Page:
A decade later came Type V for “brown” skin and VI for “black” skin. Still part of U.S. sunscreen product testing regulations, the scale remains a popular dermatological standard for assessing cancer risk in patients and more.

Some dermatologists say the scale is a poor and overused measure of care and is often confused with race and ethnicity.

“A lot of people would assume I have skin type V, which seldom if ever burns, but I burn,” said Dr. Susan Taylor, a University of Pennsylvania dermatologist who founded the Skin of Color Society in 2004 to advance research on marginalized communities. “Looking at my skin tone and saying I’m Type V is doing me a disservice.”

Technology companies have not been concerned until recently. Unicode, an industry association that oversees emojis, named FST in 2014 as the basis for introducing five skin tones beyond yellow and said the scale was “devoid of negative associations.”

A 2018 study, titled Gender Shades, which found facial health screening systems to be more likely to misdirect people with darker skin, popularized the use of FST to evaluate AI. The research described FST as a “starting point,” but scientists on similar studies that came later told Reuters they used the scale to stay consistent.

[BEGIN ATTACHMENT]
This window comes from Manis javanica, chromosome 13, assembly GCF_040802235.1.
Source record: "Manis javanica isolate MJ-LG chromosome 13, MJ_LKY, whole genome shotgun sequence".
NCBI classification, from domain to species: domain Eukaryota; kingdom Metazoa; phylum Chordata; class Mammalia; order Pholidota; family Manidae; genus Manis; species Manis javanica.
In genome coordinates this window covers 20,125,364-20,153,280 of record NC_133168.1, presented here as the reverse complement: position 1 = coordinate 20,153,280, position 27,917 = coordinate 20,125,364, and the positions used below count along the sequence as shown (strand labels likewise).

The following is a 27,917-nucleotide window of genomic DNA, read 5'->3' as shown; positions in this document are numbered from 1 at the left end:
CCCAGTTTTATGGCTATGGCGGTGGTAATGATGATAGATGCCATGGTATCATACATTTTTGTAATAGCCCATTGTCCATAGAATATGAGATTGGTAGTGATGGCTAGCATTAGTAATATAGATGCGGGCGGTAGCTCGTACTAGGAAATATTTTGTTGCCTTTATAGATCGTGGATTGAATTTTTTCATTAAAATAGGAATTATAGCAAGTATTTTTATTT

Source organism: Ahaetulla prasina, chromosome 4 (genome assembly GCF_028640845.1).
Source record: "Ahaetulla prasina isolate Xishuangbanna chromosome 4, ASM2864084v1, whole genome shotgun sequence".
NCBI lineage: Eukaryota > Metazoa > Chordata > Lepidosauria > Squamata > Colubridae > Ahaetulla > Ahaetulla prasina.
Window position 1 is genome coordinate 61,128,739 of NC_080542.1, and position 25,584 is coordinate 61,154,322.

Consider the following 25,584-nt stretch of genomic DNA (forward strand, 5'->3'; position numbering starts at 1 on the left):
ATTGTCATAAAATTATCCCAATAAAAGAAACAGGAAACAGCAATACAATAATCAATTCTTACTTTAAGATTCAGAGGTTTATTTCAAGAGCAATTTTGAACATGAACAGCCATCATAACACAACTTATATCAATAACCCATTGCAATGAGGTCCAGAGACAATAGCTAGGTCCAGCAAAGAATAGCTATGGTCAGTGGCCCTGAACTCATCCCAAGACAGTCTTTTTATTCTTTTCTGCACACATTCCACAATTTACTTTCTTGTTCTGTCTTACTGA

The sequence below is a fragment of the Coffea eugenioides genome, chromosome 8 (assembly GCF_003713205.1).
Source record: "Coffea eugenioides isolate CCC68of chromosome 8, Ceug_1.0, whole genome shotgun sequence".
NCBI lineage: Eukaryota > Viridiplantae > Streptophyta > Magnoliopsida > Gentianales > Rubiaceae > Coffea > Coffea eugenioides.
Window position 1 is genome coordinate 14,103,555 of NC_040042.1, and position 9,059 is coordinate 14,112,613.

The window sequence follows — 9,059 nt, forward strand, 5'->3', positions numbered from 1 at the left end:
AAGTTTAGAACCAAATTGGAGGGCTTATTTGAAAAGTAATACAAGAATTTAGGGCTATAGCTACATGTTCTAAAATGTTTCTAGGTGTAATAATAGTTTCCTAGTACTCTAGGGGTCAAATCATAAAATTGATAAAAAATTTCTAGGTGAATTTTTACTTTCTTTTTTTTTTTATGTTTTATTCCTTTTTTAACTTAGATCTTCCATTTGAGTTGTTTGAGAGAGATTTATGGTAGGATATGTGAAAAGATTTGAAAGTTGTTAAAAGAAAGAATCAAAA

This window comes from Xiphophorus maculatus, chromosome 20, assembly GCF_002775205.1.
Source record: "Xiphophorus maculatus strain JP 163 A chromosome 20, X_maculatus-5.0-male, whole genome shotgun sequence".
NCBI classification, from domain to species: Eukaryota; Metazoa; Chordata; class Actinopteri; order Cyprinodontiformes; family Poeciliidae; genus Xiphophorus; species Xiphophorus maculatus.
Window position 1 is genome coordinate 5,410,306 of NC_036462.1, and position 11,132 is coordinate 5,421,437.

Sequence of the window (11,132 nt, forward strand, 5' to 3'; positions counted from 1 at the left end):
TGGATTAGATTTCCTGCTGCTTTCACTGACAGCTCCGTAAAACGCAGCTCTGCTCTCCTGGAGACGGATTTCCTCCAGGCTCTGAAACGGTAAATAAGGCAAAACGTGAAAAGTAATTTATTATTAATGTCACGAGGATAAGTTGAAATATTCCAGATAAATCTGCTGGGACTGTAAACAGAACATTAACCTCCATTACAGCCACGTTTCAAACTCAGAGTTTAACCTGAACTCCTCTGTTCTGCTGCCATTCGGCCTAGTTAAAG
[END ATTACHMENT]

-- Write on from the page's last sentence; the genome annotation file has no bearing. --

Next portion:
“As a first step in a relatively immature market, it serves its purpose to help us spot red flags,” said Inioluwa Deborah Raji, a Mozilla Fellow with a focus on testing AI.

In an April study that tested AI to detect deepfakes, researchers at Facebook Inc (FB.O) wrote that FST “clearly does not encompass the diversity within brown and black skin tones.” Still, they posted videos of 3,000 people used to rate AI systems, with FST tags attached based on ratings from eight human reviewers.